|Government Benefits for Immigrants||
Last updated: September 2012
There are many different kinds of federal and state government benefits. Some of these are:
Generally, you may be eligible for all of the benefits listed above if you have been a Lawful Permanent Resident (LPR), or other type of Qualified Immigrant, for at least 5 years.
According to federal law, Qualified Immigrants include:
Some programs in Illinois are available without checking on immigration status, including:
You may be eligible for other programs even if you have not been an LPR or other type of Qualified Immigrant for at least 5 years. Please see the information on each program below for further details about immigrant eligibility for particular benefits.
SNAP is the federal food stamp program which provides low-income families with the money to purchase groceries. In Illinois, food stamps are issued on a monthly basis through the LINK card.
You may be eligible for the SNAP program if you are a member of one of the following groups:
For additional information about immigrant eligibility for SNAP, please see SNAP Policy on Non-Citizen Eligibility.
Yes. Even if you do not qualify for food stamps because of your immigration status, you can apply for your children or other members of the household who do qualify.
No. Receiving food stamps through SNAP will not affect your immigration status.
To participate in the SNAP program and receive food stamps, you must still earn less than the income limits and meet the other requirements of the program.
For more information, please see Getting Food Stamps (SNAP) in Illinois.
WIC is a federal food assistance program for women, infants, and children. It helps pregnant women, new mothers and young children eat well and stay healthy by providing supplemental foods, health care referrals, and nutrition education.
For more information about WIC, including how to apply, please see Women, Infants, and Children (WIC).
Yes. Illinois does not check the immigration status of WIC applicants.
SSI provides monthly income for people who are 65 or older, blind, or disabled and who have very limited income and assets. SSI benefits are only paid to the eligible disabled person, not to dependents, unless they also qualify for SSI.
For more information about SSI, including how to apply, please see Disabilities Guidebook: Social Security Disability Benefits (SSDI) and Supplemental Security Income (SSI).
You may be eligible for SSI benefits if you are a member of one of the following groups:
For more information about immigrant eligibility for SSI, please see Supplemental Security Income (SSI) For Noncitizens.
AABD is an Illinois program that provides a cash grant to certain low income people with disabilities or who are blind, and to people age 65 and over. Its purpose is to provide for the basic income needs of people with disabilities and senior citizens.
For more information about AABD, including how to apply, please see Aid to the Aged, Blind, and Disabled (AABD).
You may be eligible for AABD benefits if you are a member of one of the following groups:
TANF is one of the largest public benefit programs. It offers temporary financial help for families. TANF can help you pay for food, housing, electricity and other utility expenses, and other non-medical expenses. TANF can also help you get the skills needed to get steady jobs. TANF offers classes and programs to help improve your education and work-related skills.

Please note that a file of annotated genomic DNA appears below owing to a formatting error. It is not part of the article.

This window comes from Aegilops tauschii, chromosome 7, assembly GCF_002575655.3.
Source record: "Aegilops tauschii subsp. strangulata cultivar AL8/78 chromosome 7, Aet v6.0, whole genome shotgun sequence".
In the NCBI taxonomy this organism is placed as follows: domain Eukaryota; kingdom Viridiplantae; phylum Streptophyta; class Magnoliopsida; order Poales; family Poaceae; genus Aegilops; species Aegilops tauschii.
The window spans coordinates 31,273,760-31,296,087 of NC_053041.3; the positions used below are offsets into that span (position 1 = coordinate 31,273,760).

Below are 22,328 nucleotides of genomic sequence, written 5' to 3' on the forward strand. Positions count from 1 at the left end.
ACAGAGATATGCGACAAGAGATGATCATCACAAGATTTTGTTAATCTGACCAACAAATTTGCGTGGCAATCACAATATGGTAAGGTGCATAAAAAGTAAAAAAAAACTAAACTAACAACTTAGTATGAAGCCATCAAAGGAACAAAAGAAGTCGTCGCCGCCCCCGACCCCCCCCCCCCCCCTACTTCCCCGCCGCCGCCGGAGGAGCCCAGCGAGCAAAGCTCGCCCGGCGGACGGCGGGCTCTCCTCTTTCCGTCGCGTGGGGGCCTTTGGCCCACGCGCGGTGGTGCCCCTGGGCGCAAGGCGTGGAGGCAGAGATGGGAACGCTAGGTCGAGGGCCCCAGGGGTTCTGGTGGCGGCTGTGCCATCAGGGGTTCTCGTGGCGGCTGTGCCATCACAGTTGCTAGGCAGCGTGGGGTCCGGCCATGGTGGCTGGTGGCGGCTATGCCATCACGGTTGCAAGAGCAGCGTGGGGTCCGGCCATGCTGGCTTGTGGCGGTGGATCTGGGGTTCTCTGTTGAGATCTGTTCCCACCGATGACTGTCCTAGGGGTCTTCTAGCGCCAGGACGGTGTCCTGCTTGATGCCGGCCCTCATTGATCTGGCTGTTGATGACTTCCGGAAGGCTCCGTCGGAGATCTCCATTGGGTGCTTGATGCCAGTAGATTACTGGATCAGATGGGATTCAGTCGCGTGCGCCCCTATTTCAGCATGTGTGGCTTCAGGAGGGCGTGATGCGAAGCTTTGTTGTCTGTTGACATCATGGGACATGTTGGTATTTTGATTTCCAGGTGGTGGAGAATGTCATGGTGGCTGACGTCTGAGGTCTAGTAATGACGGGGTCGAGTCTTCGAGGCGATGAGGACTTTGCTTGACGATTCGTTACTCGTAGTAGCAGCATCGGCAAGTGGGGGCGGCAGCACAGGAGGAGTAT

For more information about TANF, including how to apply, please see Temporary Assistance for Needy Families (TANF).
You may be eligible for TANF benefits if you are a member of one of the following groups:
GA provides money and medical assistance to those in need. The program is run by a local governmental unit called a township. In some cases, it is run by a county.
Some townships get state money to run the program. In those townships and counties, the programs are called Children and Family Assistance and Transitional Assistance.
For more information about GA, including how to apply, please see General Assistance.
The rules regarding eligibility may change from township to township.
Contact your local DHS Family Community Resource Center. To find the Family Community Resource Center near you, please see the Office Locator.
Social Security provides income to retired workers 62 years old or older.
For more information about Social Security, including how to apply for benefits, please see Senior Citizens Handbook - Financial Assistance: Social Security.
Members of the following groups may be eligible for Social Security retirement benefits:
Non-qualified immigrants may be eligible if they:
Medicaid is a state and federal program that pays for medical expenses for low-income people.
For more information about Medicaid, including how to apply, please see Disabilities Guidebook: Medicaid (for Adults).
You may be eligible for Medicaid benefits if you are a member of one of the following groups:
All immigrants are eligible for the following services, regardless of immigration status:
All Kids is a state program to provide affordable health insurance for children.
For more information about All Kids, including how to apply, please see What Is All Kids Healthcare?
Yes. As of July 1, 2006, all children under 18 years old are eligible for health insurance coverage, if they:
Head Start is a child development program that provides services to low-income preschool children and their families, with a focus on education, social and emotional development, physical and mental health, and nutrition.
For more information about Head Start, including how to enroll your child, please see Head Start Child Development Program.
Yes. All children may be eligible for Head Start, no matter what is their immigration status.
For a list of organizations in your area that may be able to help you, enter your zip code.
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